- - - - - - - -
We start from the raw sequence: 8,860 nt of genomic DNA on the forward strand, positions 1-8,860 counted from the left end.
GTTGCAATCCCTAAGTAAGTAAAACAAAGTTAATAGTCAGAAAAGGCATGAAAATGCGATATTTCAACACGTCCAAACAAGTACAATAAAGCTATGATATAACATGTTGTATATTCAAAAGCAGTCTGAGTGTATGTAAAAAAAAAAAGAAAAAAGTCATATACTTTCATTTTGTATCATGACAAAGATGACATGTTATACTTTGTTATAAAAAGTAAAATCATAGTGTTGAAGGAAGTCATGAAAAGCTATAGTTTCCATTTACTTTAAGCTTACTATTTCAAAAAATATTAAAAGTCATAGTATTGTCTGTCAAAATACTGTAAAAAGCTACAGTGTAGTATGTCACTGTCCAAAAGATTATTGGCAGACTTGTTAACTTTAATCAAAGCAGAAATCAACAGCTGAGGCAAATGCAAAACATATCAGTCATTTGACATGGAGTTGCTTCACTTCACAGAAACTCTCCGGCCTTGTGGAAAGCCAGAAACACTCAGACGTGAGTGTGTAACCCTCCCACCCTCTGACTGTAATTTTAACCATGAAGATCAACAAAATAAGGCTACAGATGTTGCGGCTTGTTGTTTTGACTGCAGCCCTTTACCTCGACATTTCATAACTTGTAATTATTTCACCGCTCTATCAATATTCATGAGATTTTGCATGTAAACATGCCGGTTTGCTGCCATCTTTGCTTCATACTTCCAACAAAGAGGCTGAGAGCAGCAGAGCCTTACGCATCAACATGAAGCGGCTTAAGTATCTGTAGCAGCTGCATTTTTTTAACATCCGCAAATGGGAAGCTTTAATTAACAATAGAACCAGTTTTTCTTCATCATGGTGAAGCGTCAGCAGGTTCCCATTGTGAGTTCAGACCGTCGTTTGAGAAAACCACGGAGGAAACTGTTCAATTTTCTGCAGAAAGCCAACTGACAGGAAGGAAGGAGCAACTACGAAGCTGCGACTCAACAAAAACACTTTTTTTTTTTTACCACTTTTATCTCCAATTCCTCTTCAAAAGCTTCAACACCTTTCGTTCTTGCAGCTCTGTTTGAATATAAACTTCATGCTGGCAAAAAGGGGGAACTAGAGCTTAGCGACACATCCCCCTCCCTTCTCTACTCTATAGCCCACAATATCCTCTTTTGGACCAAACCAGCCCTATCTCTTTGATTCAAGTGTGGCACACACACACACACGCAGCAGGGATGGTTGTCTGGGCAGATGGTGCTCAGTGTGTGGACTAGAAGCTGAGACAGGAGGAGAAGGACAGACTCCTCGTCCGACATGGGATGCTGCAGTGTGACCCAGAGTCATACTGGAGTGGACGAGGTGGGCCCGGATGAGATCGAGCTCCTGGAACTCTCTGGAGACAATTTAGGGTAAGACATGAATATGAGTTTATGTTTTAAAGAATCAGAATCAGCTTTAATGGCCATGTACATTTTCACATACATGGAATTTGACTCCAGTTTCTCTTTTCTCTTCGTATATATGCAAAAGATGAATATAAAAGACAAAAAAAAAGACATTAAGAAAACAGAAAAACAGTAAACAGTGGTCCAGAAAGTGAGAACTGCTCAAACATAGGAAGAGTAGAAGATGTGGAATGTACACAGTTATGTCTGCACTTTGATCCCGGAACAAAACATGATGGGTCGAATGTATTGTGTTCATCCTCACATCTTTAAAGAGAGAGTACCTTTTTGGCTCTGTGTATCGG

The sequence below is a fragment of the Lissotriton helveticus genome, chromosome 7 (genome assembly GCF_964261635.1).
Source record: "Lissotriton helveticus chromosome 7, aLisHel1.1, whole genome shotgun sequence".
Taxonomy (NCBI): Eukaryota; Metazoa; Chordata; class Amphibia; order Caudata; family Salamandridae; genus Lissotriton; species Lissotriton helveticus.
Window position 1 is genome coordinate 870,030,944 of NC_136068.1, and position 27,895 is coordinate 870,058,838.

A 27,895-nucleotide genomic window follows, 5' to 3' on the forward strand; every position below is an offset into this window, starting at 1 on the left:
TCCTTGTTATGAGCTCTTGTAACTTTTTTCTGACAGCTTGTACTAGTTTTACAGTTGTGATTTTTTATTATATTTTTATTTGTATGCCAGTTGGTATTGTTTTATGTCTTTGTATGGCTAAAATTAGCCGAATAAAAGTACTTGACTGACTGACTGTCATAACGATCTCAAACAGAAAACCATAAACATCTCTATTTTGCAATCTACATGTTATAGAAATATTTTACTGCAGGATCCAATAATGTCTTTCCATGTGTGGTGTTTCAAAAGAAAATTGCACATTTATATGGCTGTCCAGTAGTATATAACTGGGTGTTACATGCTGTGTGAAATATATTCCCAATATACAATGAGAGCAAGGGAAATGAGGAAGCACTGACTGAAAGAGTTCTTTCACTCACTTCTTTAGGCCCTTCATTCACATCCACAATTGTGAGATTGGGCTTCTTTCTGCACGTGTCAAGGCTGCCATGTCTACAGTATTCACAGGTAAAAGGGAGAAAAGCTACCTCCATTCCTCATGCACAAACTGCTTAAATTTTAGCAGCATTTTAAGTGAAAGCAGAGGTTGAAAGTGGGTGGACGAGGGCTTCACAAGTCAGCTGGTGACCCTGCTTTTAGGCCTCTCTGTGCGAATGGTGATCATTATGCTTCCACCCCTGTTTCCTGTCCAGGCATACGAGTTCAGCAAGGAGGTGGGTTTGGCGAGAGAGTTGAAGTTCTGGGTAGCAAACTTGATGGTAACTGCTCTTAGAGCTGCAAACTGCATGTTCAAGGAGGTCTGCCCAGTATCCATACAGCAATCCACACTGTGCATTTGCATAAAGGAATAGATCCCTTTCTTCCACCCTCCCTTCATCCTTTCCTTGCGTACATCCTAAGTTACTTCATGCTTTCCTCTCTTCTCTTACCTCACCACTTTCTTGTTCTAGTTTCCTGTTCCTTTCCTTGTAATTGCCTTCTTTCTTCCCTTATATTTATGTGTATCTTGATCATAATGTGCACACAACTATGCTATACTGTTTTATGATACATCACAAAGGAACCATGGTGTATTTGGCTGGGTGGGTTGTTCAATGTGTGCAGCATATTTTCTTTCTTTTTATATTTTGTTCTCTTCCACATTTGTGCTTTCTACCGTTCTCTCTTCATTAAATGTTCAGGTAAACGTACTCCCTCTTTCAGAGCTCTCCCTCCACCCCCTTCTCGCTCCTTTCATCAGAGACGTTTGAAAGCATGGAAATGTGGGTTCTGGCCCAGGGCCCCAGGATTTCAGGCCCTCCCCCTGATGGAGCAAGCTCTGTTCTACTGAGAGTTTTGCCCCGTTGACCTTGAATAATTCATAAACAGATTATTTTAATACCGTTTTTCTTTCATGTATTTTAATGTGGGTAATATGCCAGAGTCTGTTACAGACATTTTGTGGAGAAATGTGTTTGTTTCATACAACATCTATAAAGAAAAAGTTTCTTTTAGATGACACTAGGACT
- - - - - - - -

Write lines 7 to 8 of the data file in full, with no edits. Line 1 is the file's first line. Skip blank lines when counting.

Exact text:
A 27,895-nucleotide genomic window follows, 5' to 3' on the forward strand; every position below is an offset into this window, starting at 1 on the left:
TCCTTGTTATGAGCTCTTGTAACTTTTTTCTGACAGCTTGTACTAGTTTTACAGTTGTGATTTTTTATTATATTTTTATTTGTATGCCAGTTGGTATTGTTTTATGTCTTTGTATGGCTAAAATTAGCCGAATAAAAGTACTTGACTGACTGACTGTCATAACGATCTCAAACAGAAAACCATAAACATCTCTATTTTGCAATCTACATGTTATAGAAATATTTTACTGCAGGATCCAATAATGTCTTTCCATGTGTGGTGTTTCAAAAGAAAATTGCACATTTATATGGCTGTCCAGTAGTATATAACTGGGTGTTACATGCTGTGTGAAATATATTCCCAATATACAATGAGAGCAAGGGAAATGAGGAAGCACTGACTGAAAGAGTTCTTTCACTCACTTCTTTAGGCCCTTCATTCACATCCACAATTGTGAGATTGGGCTTCTTTCTGCACGTGTCAAGGCTGCCATGTCTACAGTATTCACAGGTAAAAGGGAGAAAAGCTACCTCCATTCCTCATGCACAAACTGCTTAAATTTTAGCAGCATTTTAAGTGAAAGCAGAGGTTGAAAGTGGGTGGACGAGGGCTTCACAAGTCAGCTGGTGACCCTGCTTTTAGGCCTCTCTGTGCGAATGGTGATCATTATGCTTCCACCCCTGTTTCCTGTCCAGGCATACGAGTTCAGCAAGGAGGTGGGTTTGGCGAGAGAGTTGAAGTTCTGGGTAGCAAACTTGATGGTAACTGCTCTTAGAGCTGCAAACTGCATGTTCAAGGAGGTCTGCCCAGTATCCATACAGCAATCCACACTGTGCATTTGCATAAAGGAATAGATCCCTTTCTTCCACCCTCCCTTCATCCTTTCCTTGCGTACATCCTAAGTTACTTCATGCTTTCCTCTCTTCTCTTACCTCACCACTTTCTTGTTCTAGTTTCCTGTTCCTTTCCTTGTAATTGCCTTCTTTCTTCCCTTATATTTATGTGTATCTTGATCATAATGTGCACACAACTATGCTATACTGTTTTATGATACATCACAAAGGAACCATGGTGTATTTGGCTGGGTGGGTTGTTCAATGTGTGCAGCATATTTTCTTTCTTTTTATATTTTGTTCTCTTCCACATTTGTGCTTTCTACCGTTCTCTCTTCATTAAATGTTCAGGTAAACGTACTCCCTCTTTCAGAGCTCTCCCTCCACCCCCTTCTCGCTCCTTTCATCAGAGACGTTTGAAAGCATGGAAATGTGGGTTCTGGCCCAGGGCCCCAGGATTTCAGGCCCTCCCCCTGATGGAGCAAGCTCTGTTCTACTGAGAGTTTTGCCCCGTTGACCTTGAATAATTCATAAACAGATTATTTTAATACCGTTTTTCTTTCATGTATTTTAATGTGGGTAATATGCCAGAGTCTGTTACAGACATTTTGTGGAGAAATGTGTTTGTTTCATACAACATCTATAAAGAAAAAGTTTCTTTTAGATGACACTAGGACT